Miss Educated: An Upper Class Novel #2

Common Sense Media says

Boarding school novel with depth, drugs, and sex.

Age(i)

2
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Quality(i)

 

What parents need to know

Positive messages

The students are privileged and indulgent. They engage in underage drinking, sex, and illegal drug use. They also experience repercussions for their actions and understand that what they do is wrong.

Violence

A student dies and is found by other students -- the way she is found, how she died, and her body are described. A student remembers physical fights he's had with his sibling.

Sex

Chase has sex in a music practice room and almost has sex with a college girl while high on GHB. Talk about masturbation, sexual fantasies, and experiences, plus sexual banter and innuendo.

Language

Typical teen swearing, plus a few characters are heavy four-letter-word users. An African-American student uses the "N" word.

Consumerism

The culture of the boarding school denotes immense wealth and privilege and brand names like Hermes, Dunhill, and OP were used to illustrate.

Drinking, drugs, & smoking

It seems the majority of the students at the boarding school drink, smoke, and try illegal drugs, with one student even being a dealer for prescription drugs snagged from the school nurse.

Parents Need to Know

Parents need to know this book deals with the death of a student, students having sex and using drugs, sibling rivalry, and romantic relationships. One student even deals drugs. This book has adult themes and situations that are common to the boarding school/clique series genres.

Parents say

Kids say

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What's the story?

Parker and Chase have their own agendas for their second semester at Wellington. For Parker, her goal is to find a place to fit in, for Chase, it's to somehow manage to get his grades up and stay out of trouble. A crazy and horrible event transforms the lab partners into good friends. Maybe Wellington won't be so bad after all.

Is it any good?

QUALITY
 

MISS EDUCATED is a well-written novel about several characters navigating their way through life and boarding school on the East Coast. Parker Cole is a social outcast and marches to her own drummer, Chase Dobbs is a popular kid whose misbehaving and poor grades has him on thin ice both at school and at home. Parker and Chase get thrown together for a school project and develop a close bond. The book takes us through their second semester at Wellington as they both try to figure out where they belong and how they feel about each other.

The characters are well-developed and the dialogue is smart. The authors -- all three of them -- do a great job adding vulnerability to the characters. Unlike other books in this genre, Miss Educated does more than regurgitate stereotypes. Teens will love the Wellington students' camaraderie and will identify with likeable characters Chase and Parker. Parents will not enjoy the drug use or lavish displays of wealth and alcohol, but will find plenty of opportunities to discuss the consequences of the Wellington students' actions.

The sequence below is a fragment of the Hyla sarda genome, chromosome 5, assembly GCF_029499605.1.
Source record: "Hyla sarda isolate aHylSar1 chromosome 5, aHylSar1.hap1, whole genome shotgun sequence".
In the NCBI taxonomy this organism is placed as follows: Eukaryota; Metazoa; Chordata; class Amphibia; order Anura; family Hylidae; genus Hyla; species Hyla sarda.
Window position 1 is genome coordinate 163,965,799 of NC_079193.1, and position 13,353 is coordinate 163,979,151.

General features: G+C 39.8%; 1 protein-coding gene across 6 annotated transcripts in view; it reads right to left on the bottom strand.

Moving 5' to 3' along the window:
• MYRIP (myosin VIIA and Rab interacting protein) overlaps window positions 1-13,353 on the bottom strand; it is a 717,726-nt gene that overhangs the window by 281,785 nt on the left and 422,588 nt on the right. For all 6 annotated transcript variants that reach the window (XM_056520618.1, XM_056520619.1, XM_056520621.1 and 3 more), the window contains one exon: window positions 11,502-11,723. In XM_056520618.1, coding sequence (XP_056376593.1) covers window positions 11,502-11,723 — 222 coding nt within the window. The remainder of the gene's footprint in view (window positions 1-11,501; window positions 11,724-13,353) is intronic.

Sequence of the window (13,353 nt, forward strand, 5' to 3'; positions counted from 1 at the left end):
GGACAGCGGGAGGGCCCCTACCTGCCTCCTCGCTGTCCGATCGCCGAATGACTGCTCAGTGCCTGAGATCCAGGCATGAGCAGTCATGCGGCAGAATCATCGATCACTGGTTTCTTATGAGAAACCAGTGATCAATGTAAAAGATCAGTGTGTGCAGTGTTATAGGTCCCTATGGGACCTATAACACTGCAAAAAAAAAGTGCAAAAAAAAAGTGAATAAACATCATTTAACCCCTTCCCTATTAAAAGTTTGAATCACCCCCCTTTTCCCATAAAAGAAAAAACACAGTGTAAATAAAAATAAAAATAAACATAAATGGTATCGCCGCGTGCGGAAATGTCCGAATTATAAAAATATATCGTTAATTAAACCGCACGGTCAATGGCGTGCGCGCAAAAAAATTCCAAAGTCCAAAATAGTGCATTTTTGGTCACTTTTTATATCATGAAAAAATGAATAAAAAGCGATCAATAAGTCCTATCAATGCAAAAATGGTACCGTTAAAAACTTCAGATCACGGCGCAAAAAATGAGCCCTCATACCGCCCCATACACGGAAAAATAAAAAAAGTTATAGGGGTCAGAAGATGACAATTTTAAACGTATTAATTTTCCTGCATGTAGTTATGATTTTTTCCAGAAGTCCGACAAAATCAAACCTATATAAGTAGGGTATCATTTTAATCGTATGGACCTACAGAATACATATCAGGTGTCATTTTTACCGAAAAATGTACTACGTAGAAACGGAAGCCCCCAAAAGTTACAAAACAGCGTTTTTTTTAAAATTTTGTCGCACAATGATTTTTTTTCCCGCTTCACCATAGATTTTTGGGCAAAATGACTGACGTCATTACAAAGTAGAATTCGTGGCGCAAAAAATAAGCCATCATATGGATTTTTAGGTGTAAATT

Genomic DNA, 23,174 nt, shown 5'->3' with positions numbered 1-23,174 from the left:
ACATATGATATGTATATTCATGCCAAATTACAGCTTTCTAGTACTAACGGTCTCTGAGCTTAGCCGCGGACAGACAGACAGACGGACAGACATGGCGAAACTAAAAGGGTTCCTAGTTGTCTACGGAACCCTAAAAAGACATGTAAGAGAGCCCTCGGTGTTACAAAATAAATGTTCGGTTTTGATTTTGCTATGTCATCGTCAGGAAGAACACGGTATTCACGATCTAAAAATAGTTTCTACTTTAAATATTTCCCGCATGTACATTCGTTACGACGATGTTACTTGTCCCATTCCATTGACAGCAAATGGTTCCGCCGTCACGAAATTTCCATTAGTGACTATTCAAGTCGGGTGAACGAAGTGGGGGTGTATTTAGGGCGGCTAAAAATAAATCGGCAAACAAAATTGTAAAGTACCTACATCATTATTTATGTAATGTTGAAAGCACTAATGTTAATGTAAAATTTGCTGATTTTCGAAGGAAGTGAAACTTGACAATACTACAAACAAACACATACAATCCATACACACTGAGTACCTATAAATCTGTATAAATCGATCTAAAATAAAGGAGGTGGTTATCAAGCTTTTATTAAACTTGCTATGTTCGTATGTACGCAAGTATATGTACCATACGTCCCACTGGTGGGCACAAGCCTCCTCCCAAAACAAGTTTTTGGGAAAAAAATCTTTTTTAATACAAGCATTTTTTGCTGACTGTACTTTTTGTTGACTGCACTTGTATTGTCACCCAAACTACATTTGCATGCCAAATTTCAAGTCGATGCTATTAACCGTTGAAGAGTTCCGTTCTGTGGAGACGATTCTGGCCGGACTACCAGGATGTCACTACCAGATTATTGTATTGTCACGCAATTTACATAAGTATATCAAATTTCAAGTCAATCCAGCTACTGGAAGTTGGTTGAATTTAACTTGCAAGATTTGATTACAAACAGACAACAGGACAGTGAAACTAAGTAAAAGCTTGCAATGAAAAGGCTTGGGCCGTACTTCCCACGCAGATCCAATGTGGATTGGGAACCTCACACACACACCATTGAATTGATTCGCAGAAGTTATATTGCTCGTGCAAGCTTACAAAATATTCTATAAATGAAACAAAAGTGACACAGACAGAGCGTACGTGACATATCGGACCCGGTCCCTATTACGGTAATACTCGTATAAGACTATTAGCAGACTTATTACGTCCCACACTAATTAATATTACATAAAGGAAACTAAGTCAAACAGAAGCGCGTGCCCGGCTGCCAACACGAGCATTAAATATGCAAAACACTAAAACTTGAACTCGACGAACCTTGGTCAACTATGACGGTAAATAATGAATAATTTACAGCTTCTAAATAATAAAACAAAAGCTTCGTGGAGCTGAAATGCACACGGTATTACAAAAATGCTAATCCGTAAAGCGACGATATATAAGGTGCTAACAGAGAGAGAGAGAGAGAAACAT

Families can talk about...

  • Families can talk about drug use, dealing with death, friendship, and how the main characters responded to peer pressure. What prevented Chase from being honest about his home situation? What ways can parents and teens communicate in order to have better relationships? They can also talk about sexual activity and how it affects some characters in the book.

Book details

Authors:Caroline Says, Hobson Brown, Taylor Materne
Genre:School
Book type:Fiction
Publisher:HarperTeen
Publication date:August 27, 2007
Number of pages:288
Publisher's recommended age(s):12 - 14

This review of Miss Educated: An Upper Class Novel #2 was written by

About our rating system

  • ON: Content is age-appropriate for kids this age.
  • PAUSE: Know your child; some content may not be right for some kids.
  • OFF: Not age-appropriate for kids this age.
  • NOT FOR KIDS: Not appropriate for kids of any age.

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Quality

Our star rating assesses the media's overall quality.

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Learning ratings

  • Best: Really engaging; great learning approach.
  • Very Good: Engaging; good learning approach.
  • Good: Pretty engaging; good learning approach.
  • Fair: Somewhat engaging; OK learning approach.
  • Not for Learning: Not recommended for learning.
  • Not for Kids: Not age-appropriate for kids; not recommended for learning.

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Teen, 16 years old Written byhiiiiiiiiiluver August 15, 2010
AGE
16
QUALITY
 

Deff 16+

Good but too akward for me.
What other families should know
Too much violence
Too much sex
Too much swearing
Too much consumerism
Too much drinking/drugs/smoking
Teen, 15 years old Written bystarryblue March 6, 2010
AGE
15
QUALITY
 
What other families should know
Too much violence
Too much sex
Too much swearing
Too much consumerism
Too much drinking/drugs/smoking
Teen, 16 years old Written bysk8rchick1021 December 27, 2008
AGE
14
QUALITY
 

This book is sooo great; i don't let my friends touch it!

this book is awsome! i love the whole series. it makes me feel like im right there at their boarding school with them. the writer did an exellent job creating feelings through out the book

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